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Lawlor: A Final Hall Of Fame Tribute To Brian Dawkins

When I started following the Eagles, they had a terrific safety duo in Andre Waters and Wes Hopkins. Waters was the strong safety and played more in the box. He wasn't big, but was extremely physical and an outstanding run defender. Hopkins was the centerfielder. He patrolled the deep middle, picking off passes and blowing up receivers who dared to cross the middle. The great Gang Green defense of 1991 doesn't dominate without those two players controlling the middle of the field.

They were eventually replaced with another strong duo, Mike Zordich and Greg Jackson. Zordich was the strong safety. He played at about 210 pounds and was like having a fourth linebacker on the field. Zordich was solid in coverage, but really stood out when defending the run. Jackson was the coverage safety. They weren't as dynamic as Waters and Hopkins, but still helped the Eagles have top-five defenses in 1994 and 1995.

Those were all really good players. They had distinct skill sets.

The Eagles drafted a kid named Brian Dawkins in 1996. He was brought in to help on special teams and to challenge for the free safety job. Dawkins was in the starting lineup by Week 2. He stayed there for the next 13 seasons.

For the first three years, Dawkins played the conventional free safety role. He mostly lined up deep and focused on keeping things in front of him. There were times when he played in the slot. There were times when he lined up in the box. Mostly, though, Dawkins played deep.

That all changed in 1999. Andy Reid was hired to be the new head coach. He brought in Jim Johnson to be his defensive coordinator. Johnson studied his new players and saw an intriguing talent in Dawkins. He was good as is, but could do so much more.

Rather than coach Dawkins as he would any other safety, Johnson got creative and figured out different ways to use his new toy. This changed the future for Dawkins, the Eagles, and the game of football.

Dawkins was a good player in 1998. He was a weapon in 1999. The first thing offenses had to do was figure out where he would line up. Dawkins might be deep, in the slot, or in the box. After finding him, the quarterback had to try to figure out if Dawkins was going to blitz or cover, whether it was man or zone coverage.

Dawkins was special because he could do it all, and do it exceptionally well. Like Waters, he lacked ideal size but still was outstanding at playing in the box. Dawkins would take on blockers who were 100 pounds bigger than him and find a way to disrupt the play. He wasn't afraid of anyone or anything.

Like Hopkins, Dawkins could play centerfield. He had sideline-to-sideline range. Dawkins picked off any pass he got his hands on thanks to his tremendous ball skills. If he didn't think he could get to the ball cleanly, Dawkins would focus on hitting the receiver.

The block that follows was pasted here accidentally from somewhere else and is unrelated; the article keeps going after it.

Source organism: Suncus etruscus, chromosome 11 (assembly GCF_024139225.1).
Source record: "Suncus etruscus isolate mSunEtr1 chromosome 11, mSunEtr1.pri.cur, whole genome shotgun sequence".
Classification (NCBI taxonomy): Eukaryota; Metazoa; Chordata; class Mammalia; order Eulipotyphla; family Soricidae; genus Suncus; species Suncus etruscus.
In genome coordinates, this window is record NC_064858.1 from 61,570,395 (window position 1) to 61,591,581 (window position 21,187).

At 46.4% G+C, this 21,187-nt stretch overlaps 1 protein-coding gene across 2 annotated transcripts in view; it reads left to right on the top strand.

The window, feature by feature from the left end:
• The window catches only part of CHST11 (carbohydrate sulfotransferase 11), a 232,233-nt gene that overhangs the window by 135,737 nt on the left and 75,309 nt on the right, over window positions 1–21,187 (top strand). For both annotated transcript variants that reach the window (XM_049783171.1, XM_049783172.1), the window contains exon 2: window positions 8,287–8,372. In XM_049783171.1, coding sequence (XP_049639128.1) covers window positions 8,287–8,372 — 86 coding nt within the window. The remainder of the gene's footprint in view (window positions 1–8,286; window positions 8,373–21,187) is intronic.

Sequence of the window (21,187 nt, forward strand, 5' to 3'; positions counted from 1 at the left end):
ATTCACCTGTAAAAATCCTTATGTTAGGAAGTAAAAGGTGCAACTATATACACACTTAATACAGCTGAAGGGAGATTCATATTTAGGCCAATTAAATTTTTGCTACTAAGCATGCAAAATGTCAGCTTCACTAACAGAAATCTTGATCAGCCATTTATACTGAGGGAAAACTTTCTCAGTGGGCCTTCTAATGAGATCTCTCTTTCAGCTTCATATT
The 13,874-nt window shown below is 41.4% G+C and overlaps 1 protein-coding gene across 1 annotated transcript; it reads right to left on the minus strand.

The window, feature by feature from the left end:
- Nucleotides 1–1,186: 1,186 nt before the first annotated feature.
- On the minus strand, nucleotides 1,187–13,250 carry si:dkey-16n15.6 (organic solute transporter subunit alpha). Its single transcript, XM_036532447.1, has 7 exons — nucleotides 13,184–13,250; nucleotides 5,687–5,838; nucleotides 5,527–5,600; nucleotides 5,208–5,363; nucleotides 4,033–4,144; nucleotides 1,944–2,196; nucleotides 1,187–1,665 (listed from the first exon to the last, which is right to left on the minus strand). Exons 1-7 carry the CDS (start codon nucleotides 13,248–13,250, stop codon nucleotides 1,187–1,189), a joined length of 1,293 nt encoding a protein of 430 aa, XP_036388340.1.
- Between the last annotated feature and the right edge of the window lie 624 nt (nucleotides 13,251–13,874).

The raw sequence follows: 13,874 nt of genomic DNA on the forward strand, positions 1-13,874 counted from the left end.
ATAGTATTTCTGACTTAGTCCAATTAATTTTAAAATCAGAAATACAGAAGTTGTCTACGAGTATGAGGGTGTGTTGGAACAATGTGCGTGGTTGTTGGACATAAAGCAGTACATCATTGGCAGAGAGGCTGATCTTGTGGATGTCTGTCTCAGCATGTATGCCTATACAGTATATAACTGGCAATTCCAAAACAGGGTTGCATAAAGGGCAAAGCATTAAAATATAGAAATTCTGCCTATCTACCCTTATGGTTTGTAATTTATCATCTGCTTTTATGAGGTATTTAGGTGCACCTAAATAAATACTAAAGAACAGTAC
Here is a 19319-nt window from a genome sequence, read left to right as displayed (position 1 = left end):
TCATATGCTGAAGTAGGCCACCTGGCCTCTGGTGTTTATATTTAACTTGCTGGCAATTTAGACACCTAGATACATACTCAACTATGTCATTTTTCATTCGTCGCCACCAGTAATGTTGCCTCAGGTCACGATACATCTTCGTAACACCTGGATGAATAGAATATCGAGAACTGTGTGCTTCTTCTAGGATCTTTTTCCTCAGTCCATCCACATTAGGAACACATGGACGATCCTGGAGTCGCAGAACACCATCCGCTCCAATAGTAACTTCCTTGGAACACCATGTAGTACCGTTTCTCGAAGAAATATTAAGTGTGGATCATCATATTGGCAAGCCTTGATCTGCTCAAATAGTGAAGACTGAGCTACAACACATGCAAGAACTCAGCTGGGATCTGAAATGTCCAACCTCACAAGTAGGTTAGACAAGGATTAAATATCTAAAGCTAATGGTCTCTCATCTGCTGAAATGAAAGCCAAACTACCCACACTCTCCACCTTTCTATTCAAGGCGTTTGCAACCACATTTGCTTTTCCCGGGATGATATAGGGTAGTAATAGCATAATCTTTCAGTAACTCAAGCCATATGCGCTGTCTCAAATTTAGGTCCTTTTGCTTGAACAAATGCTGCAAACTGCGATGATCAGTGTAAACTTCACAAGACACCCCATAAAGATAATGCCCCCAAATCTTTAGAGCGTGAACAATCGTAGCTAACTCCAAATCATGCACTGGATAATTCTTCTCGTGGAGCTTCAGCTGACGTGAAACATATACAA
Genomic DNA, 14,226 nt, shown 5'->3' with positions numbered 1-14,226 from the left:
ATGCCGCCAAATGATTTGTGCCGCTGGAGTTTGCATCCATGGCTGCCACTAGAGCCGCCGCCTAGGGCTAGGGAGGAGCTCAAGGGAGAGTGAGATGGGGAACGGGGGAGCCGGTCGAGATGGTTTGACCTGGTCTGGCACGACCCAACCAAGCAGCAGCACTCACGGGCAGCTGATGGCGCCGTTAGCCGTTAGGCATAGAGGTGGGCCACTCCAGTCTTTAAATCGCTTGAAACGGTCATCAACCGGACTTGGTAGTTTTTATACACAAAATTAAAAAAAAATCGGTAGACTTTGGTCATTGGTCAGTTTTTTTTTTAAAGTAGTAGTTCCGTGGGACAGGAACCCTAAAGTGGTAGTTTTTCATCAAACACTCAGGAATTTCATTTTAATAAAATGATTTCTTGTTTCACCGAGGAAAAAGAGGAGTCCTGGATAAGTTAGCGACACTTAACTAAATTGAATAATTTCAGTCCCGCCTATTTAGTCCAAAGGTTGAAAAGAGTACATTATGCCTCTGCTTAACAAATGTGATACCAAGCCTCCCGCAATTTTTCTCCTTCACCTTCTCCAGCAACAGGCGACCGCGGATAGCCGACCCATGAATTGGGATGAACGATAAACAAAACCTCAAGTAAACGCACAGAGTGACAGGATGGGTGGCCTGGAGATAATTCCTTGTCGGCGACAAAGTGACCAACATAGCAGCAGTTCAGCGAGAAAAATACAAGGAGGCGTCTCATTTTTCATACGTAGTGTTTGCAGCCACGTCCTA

Dawkins was a vicious tackler. He could turn his body into a missile and explode into the midsection of his target. He didn't care if he was hitting a receiver, tight end, or running back. Bigger players made for bigger targets. I think we all remember the iconic hit on tight end Alge Crumpler in the 2004 NFC Championship Game. That was an explosive hit.

Coming out of college, Dawkins had such good man cover skills that some thought he might be best suited to play cornerback. None of the other Eagles safeties I've mentioned were anywhere close to Dawkins in this regard. Dawkins could line up over the slot receiver and lock that player down.

For my money, Dawkins is the best blitzing defensive back I've ever seen. He had great timing. Some defensive backs are overanxious, and that actually makes them slow off the ball. Others try to play it too cool, and that makes them slow off the ball. Dawkins timed the snap well and exploded into the backfield.

He understood how to slip blocks so even if someone was there to slow him down. He also knew how to finish. Many defensive backs get into the backfield and don't know what to do. Dawkins finished his career with 26 sacks. He knew exactly what to do when he had a quarterback in front of him.

Safety is one of my favorite positions. I can't tell you how much I loved Waters and Hopkins. I was a huge fan of Gary Fencik when he was a star for the Bears. Kenny Easley was an amazing player for Seattle before injuries ended his career. Steve Atwater of the Broncos was a huge, punishing hitter. Vann McElroy was a ball hawk for the Raiders. I fixated on Joey Browner from the Vikings. And that Ronnie Lott guy was OK, too.

Dawkins was unlike any of those guys. He changed the position. He was listed as a free safety, but that was to help out depth charts and player titles. There's a reason why Dawkins was called Weapon X.

Smart coaches see players as individuals. Legendary Duke basketball head coach Mike Krzyzewski says if you put a plant in a pot, it will grow accordingly. It will be limited by the pot. If you put that same plant in a field, the possibilities are endless.

The point of this is not to label a player with a particular position and use him just as you would any other guy who plays that position, especially when you have a unique talent like Dawkins.

Football is becoming more and more of a positionless sport. Defensive coordinator Jim Schwartz will tell you that safeties must be interchangeable. Gone are the days of the box safety and the centerfielder. The modern passing game just won't allow for that.

Dawkins was a pioneer for this kind of football. You could line him up anywhere on the field and use him in a variety of ways. That alone made him unique. The fact he could do all of these things at a high level made him a special player. No, a Hall of Fame player.

Congrats, Dawk and thank you for 13 incredible seasons.

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